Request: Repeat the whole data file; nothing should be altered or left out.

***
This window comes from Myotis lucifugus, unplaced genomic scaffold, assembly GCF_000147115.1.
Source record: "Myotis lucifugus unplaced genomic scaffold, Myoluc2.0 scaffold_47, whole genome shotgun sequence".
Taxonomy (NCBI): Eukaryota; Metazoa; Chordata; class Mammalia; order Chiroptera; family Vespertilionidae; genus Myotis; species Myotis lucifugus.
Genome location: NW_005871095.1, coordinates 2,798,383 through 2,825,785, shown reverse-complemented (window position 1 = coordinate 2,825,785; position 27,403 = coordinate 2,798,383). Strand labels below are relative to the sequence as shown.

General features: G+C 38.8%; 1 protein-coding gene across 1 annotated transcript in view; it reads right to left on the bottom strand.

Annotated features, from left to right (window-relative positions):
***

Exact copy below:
This window comes from Myotis lucifugus, unplaced genomic scaffold, assembly GCF_000147115.1.
Source record: "Myotis lucifugus unplaced genomic scaffold, Myoluc2.0 scaffold_47, whole genome shotgun sequence".
Taxonomy (NCBI): Eukaryota; Metazoa; Chordata; class Mammalia; order Chiroptera; family Vespertilionidae; genus Myotis; species Myotis lucifugus.
Genome location: NW_005871095.1, coordinates 2,798,383 through 2,825,785, shown reverse-complemented (window position 1 = coordinate 2,825,785; position 27,403 = coordinate 2,798,383). Strand labels below are relative to the sequence as shown.

General features: G+C 38.8%; 1 protein-coding gene across 1 annotated transcript in view; it reads right to left on the bottom strand.

Annotated features, from left to right (window-relative positions):